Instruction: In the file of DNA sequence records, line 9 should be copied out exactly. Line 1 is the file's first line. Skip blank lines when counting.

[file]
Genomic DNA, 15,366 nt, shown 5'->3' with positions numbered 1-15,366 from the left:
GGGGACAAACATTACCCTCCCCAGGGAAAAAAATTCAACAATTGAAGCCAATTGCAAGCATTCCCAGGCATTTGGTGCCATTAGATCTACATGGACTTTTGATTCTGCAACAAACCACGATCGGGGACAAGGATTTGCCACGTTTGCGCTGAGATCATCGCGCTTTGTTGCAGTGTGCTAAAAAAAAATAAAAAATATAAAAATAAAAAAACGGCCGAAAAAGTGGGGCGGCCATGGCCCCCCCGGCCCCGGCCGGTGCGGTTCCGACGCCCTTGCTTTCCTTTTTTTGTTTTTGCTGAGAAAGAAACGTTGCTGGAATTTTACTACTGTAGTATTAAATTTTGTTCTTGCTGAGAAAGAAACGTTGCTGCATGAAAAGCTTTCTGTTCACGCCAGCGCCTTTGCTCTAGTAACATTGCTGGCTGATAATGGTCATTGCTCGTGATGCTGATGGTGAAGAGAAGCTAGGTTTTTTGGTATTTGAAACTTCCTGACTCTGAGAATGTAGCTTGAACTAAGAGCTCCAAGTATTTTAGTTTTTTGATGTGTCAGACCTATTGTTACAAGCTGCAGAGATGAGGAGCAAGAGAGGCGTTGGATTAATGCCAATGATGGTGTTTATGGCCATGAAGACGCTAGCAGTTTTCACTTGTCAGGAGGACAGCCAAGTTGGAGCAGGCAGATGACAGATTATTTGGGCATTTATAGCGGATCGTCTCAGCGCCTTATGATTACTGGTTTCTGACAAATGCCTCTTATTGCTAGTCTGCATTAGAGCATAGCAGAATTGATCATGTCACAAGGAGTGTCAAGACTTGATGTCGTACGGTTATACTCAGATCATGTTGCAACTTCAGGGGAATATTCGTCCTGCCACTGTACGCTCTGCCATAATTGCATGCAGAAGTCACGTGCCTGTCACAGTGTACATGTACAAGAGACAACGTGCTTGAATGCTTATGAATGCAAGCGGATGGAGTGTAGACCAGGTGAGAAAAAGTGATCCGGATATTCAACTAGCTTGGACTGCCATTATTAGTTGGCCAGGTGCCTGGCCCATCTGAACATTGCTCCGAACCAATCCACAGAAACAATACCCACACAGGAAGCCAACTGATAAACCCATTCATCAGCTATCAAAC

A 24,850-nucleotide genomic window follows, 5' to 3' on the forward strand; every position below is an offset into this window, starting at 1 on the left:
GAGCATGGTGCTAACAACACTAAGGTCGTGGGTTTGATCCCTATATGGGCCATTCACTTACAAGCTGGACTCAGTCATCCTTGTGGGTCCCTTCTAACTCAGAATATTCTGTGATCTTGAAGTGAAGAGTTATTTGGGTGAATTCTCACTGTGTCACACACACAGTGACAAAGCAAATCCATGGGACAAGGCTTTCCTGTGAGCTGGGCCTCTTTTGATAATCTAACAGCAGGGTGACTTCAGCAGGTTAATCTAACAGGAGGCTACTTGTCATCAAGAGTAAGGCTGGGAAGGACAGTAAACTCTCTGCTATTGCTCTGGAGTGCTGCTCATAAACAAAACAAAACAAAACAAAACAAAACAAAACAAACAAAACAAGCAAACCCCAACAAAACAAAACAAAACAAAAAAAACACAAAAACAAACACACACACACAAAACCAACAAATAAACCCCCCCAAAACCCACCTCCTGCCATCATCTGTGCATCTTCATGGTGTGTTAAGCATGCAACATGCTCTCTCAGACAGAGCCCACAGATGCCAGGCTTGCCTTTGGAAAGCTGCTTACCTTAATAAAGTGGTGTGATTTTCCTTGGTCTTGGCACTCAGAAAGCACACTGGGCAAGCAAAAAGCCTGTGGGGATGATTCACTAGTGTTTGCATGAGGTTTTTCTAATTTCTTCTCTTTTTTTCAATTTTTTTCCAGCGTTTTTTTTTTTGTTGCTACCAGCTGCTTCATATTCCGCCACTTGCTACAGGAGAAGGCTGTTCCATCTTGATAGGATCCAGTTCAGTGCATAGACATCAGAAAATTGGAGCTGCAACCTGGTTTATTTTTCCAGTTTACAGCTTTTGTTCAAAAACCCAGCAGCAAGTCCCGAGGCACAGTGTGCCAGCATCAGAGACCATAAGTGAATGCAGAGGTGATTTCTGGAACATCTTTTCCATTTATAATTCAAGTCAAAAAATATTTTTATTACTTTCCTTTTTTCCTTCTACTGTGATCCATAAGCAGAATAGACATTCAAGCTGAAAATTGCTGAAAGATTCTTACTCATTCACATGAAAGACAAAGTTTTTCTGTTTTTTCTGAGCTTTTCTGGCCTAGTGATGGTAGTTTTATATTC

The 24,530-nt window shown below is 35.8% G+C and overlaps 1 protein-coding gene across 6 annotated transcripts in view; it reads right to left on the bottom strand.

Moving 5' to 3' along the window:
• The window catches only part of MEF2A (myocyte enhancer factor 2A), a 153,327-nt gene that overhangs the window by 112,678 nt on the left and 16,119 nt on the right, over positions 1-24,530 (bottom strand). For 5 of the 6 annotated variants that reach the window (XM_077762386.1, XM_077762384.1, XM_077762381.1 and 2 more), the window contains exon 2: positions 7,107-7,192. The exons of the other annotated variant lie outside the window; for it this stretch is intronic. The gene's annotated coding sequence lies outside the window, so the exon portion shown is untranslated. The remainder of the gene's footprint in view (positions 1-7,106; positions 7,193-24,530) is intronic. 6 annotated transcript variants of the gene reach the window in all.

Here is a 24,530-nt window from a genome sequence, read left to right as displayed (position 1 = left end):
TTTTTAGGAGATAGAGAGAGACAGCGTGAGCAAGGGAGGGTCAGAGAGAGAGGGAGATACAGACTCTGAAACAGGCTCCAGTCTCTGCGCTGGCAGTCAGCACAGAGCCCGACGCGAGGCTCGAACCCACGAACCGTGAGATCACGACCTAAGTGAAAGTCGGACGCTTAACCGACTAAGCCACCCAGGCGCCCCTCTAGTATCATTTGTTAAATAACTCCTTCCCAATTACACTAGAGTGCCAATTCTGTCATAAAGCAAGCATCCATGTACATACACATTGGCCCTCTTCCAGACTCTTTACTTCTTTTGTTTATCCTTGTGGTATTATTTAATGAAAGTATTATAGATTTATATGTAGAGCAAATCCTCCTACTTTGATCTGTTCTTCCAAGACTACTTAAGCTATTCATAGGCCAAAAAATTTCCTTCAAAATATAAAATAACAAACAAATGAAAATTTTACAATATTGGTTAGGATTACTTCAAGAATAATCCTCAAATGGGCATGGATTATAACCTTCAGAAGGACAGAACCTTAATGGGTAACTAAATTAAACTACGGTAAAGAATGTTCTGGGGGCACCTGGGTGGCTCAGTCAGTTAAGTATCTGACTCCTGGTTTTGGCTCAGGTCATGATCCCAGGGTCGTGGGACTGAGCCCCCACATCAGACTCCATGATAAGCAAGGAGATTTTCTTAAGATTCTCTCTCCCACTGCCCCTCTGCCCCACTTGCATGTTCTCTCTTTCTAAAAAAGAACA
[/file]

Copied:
TTTTTAGGAGATAGAGAGAGACAGCGTGAGCAAGGGAGGGTCAGAGAGAGAGGGAGATACAGACTCTGAAACAGGCTCCAGTCTCTGCGCTGGCAGTCAGCACAGAGCCCGACGCGAGGCTCGAACCCACGAACCGTGAGATCACGACCTAAGTGAAAGTCGGACGCTTAACCGACTAAGCCACCCAGGCGCCCCTCTAGTATCATTTGTTAAATAACTCCTTCCCAATTACACTAGAGTGCCAATTCTGTCATAAAGCAAGCATCCATGTACATACACATTGGCCCTCTTCCAGACTCTTTACTTCTTTTGTTTATCCTTGTGGTATTATTTAATGAAAGTATTATAGATTTATATGTAGAGCAAATCCTCCTACTTTGATCTGTTCTTCCAAGACTACTTAAGCTATTCATAGGCCAAAAAATTTCCTTCAAAATATAAAATAACAAACAAATGAAAATTTTACAATATTGGTTAGGATTACTTCAAGAATAATCCTCAAATGGGCATGGATTATAACCTTCAGAAGGACAGAACCTTAATGGGTAACTAAATTAAACTACGGTAAAGAATGTTCTGGGGGCACCTGGGTGGCTCAGTCAGTTAAGTATCTGACTCCTGGTTTTGGCTCAGGTCATGATCCCAGGGTCGTGGGACTGAGCCCCCACATCAGACTCCATGATAAGCAAGGAGATTTTCTTAAGATTCTCTCTCCCACTGCCCCTCTGCCCCACTTGCATGTTCTCTCTTTCTAAAAAAGAACA